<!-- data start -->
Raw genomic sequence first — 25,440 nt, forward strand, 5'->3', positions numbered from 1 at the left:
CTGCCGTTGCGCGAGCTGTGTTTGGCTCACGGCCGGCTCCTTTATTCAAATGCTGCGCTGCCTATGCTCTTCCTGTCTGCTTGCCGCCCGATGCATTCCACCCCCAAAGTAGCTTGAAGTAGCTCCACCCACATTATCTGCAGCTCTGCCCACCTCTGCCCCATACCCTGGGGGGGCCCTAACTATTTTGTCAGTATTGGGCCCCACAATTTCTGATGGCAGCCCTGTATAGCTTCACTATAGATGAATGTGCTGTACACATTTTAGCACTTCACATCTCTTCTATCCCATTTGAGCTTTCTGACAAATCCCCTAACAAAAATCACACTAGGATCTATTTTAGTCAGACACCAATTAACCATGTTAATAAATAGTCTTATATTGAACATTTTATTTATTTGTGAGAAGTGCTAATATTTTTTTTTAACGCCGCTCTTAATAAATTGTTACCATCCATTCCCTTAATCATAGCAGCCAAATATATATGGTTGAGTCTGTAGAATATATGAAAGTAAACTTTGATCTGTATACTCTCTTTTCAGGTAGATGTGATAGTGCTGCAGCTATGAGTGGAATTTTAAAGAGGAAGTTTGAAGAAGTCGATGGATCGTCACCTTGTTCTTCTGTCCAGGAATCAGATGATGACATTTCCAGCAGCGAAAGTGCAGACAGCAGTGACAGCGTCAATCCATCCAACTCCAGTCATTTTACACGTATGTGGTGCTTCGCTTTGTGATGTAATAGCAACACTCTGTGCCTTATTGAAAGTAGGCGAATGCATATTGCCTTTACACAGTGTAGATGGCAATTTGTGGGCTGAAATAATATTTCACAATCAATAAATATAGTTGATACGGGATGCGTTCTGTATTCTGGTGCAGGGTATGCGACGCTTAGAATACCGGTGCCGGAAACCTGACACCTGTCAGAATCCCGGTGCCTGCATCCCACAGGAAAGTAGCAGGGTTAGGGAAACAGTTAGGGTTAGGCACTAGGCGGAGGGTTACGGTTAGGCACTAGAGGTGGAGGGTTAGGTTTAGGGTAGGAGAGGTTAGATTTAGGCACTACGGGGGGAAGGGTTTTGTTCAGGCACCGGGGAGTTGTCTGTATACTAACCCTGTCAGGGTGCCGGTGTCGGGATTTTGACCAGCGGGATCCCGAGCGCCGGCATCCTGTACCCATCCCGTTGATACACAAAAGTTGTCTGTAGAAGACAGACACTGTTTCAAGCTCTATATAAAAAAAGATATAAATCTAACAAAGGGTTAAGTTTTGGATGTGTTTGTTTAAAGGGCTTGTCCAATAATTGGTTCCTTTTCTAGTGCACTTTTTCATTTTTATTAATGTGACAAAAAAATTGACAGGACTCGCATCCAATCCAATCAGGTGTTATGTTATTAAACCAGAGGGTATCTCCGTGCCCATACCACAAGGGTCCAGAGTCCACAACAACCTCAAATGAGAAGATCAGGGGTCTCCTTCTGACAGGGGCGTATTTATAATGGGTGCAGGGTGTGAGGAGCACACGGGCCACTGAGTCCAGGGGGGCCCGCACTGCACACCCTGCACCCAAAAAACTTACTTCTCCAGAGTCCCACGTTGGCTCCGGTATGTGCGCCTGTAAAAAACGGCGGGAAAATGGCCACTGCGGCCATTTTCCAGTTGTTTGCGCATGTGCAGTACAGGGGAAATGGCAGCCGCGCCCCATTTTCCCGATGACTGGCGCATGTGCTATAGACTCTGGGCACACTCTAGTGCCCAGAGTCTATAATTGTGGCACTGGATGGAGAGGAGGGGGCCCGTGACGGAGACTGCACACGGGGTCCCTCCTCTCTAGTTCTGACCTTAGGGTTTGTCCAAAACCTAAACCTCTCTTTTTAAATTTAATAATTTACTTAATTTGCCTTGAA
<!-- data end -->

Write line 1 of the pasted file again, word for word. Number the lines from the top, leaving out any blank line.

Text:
Raw genomic sequence first — 25,440 nt, forward strand, 5'->3', positions numbered from 1 at the left: